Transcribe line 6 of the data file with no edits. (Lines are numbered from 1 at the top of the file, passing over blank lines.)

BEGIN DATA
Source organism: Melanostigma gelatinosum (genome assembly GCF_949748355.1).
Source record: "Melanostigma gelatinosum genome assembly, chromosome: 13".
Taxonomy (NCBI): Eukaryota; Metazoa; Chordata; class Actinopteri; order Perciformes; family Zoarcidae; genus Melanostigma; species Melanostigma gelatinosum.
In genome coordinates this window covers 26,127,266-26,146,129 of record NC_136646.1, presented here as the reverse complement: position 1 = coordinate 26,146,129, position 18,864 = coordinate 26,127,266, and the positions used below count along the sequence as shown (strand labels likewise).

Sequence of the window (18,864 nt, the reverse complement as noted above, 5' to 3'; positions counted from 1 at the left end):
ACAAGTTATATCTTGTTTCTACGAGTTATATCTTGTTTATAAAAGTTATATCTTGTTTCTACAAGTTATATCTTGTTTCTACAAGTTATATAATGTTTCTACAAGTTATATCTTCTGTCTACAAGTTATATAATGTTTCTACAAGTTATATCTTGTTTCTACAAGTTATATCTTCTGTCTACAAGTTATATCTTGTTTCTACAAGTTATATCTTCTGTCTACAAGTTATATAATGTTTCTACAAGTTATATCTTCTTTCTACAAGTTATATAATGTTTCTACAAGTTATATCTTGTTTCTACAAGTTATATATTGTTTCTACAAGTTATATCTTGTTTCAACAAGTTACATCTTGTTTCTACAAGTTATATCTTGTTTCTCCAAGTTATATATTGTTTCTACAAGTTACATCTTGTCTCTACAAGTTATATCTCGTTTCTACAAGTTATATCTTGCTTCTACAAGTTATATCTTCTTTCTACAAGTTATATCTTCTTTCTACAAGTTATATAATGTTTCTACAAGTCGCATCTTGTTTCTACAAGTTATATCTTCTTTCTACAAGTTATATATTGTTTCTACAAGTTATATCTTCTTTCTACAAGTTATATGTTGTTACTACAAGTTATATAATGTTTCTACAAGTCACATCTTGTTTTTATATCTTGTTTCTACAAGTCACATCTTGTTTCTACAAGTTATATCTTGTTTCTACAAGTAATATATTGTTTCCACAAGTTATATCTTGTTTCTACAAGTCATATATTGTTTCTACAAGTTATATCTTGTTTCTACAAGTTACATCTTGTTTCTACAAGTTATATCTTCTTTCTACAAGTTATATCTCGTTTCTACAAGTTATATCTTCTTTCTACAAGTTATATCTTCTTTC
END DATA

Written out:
ACAAGTTATATCTTGTTTCTACGAGTTATATCTTGTTTATAAAAGTTATATCTTGTTTCTACAAGTTATATCTTGTTTCTACAAGTTATATAATGTTTCTACAAGTTATATCTTCTGTCTACAAGTTATATAATGTTTCTACAAGTTATATCTTGTTTCTACAAGTTATATCTTCTGTCTACAAGTTATATCTTGTTTCTACAAGTTATATCTTCTGTCTACAAGTTATATAATGTTTCTACAAGTTATATCTTCTTTCTACAAGTTATATAATGTTTCTACAAGTTATATCTTGTTTCTACAAGTTATATATTGTTTCTACAAGTTATATCTTGTTTCAACAAGTTACATCTTGTTTCTACAAGTTATATCTTGTTTCTCCAAGTTATATATTGTTTCTACAAGTTACATCTTGTCTCTACAAGTTATATCTCGTTTCTACAAGTTATATCTTGCTTCTACAAGTTATATCTTCTTTCTACAAGTTATATCTTCTTTCTACAAGTTATATAATGTTTCTACAAGTCGCATCTTGTTTCTACAAGTTATATCTTCTTTCTACAAGTTATATATTGTTTCTACAAGTTATATCTTCTTTCTACAAGTTATATGTTGTTACTACAAGTTATATAATGTTTCTACAAGTCACATCTTGTTTTTATATCTTGTTTCTACAAGTCACATCTTGTTTCTACAAGTTATATCTTGTTTCTACAAGTAATATATTGTTTCCACAAGTTATATCTTGTTTCTACAAGTCATATATTGTTTCTACAAGTTATATCTTGTTTCTACAAGTTACATCTTGTTTCTACAAGTTATATCTTCTTTCTACAAGTTATATCTCGTTTCTACAAGTTATATCTTCTTTCTACAAGTTATATCTTCTTTC